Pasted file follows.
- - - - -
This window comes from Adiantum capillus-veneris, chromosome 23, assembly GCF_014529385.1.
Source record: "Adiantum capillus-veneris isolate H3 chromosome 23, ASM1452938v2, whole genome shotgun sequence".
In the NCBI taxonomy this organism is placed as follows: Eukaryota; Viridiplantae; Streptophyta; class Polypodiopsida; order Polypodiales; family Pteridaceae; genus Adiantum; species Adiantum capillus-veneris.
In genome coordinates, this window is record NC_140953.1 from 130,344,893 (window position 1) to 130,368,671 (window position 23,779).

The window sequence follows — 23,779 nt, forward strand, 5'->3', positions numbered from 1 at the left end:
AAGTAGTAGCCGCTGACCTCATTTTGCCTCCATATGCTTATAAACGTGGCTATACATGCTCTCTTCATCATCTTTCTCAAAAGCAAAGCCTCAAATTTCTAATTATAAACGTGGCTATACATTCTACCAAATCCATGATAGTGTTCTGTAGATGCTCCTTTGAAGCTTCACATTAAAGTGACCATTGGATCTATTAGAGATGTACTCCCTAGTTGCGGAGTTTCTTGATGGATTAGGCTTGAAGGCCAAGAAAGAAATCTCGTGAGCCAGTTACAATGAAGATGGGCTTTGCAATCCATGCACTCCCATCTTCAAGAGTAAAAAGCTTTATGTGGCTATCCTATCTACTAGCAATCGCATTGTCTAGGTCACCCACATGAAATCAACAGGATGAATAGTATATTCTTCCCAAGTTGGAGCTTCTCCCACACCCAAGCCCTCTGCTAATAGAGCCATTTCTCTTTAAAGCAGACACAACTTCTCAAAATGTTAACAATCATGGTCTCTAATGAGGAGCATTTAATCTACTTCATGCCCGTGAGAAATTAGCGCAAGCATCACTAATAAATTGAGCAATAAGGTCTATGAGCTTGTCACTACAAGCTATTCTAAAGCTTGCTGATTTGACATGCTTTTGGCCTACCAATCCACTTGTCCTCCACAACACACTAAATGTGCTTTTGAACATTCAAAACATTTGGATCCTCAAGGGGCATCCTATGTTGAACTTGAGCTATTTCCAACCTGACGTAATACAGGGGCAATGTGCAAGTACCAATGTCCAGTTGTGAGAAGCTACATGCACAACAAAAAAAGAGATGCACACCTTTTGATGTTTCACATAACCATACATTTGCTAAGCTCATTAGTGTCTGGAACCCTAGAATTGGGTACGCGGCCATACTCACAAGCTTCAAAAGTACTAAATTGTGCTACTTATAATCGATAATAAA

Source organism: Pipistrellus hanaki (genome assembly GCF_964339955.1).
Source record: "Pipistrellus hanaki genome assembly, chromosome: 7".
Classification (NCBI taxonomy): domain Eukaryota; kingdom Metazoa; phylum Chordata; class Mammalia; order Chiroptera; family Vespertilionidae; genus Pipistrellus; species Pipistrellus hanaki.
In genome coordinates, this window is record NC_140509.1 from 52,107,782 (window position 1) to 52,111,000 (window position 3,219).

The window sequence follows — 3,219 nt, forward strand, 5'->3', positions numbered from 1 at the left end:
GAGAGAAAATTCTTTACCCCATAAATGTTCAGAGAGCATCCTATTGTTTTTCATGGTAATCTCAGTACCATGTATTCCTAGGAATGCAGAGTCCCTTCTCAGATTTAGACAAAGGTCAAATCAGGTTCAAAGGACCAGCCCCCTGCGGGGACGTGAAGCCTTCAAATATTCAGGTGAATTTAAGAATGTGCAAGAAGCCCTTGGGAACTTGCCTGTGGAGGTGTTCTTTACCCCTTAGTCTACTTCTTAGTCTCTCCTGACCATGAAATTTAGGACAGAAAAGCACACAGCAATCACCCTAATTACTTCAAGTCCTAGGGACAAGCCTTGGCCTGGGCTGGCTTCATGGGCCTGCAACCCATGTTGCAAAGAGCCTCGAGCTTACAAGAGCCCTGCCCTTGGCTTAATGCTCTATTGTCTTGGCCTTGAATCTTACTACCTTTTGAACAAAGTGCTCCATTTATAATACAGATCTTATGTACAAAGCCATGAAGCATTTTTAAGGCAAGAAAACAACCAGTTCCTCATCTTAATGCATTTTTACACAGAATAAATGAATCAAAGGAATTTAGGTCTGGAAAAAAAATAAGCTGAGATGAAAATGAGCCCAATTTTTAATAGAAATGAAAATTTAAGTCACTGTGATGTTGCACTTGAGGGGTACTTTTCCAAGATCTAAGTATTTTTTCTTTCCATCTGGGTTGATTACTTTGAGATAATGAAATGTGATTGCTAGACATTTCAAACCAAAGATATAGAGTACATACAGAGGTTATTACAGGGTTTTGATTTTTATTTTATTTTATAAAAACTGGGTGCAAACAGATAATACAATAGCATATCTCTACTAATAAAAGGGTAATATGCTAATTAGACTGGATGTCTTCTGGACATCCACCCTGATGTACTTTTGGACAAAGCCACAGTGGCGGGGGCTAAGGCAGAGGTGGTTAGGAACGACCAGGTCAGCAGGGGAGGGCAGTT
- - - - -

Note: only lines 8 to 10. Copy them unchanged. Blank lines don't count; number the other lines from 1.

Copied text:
Source record: "Pipistrellus hanaki genome assembly, chromosome: 7".
Classification (NCBI taxonomy): domain Eukaryota; kingdom Metazoa; phylum Chordata; class Mammalia; order Chiroptera; family Vespertilionidae; genus Pipistrellus; species Pipistrellus hanaki.
In genome coordinates, this window is record NC_140509.1 from 52,107,782 (window position 1) to 52,111,000 (window position 3,219).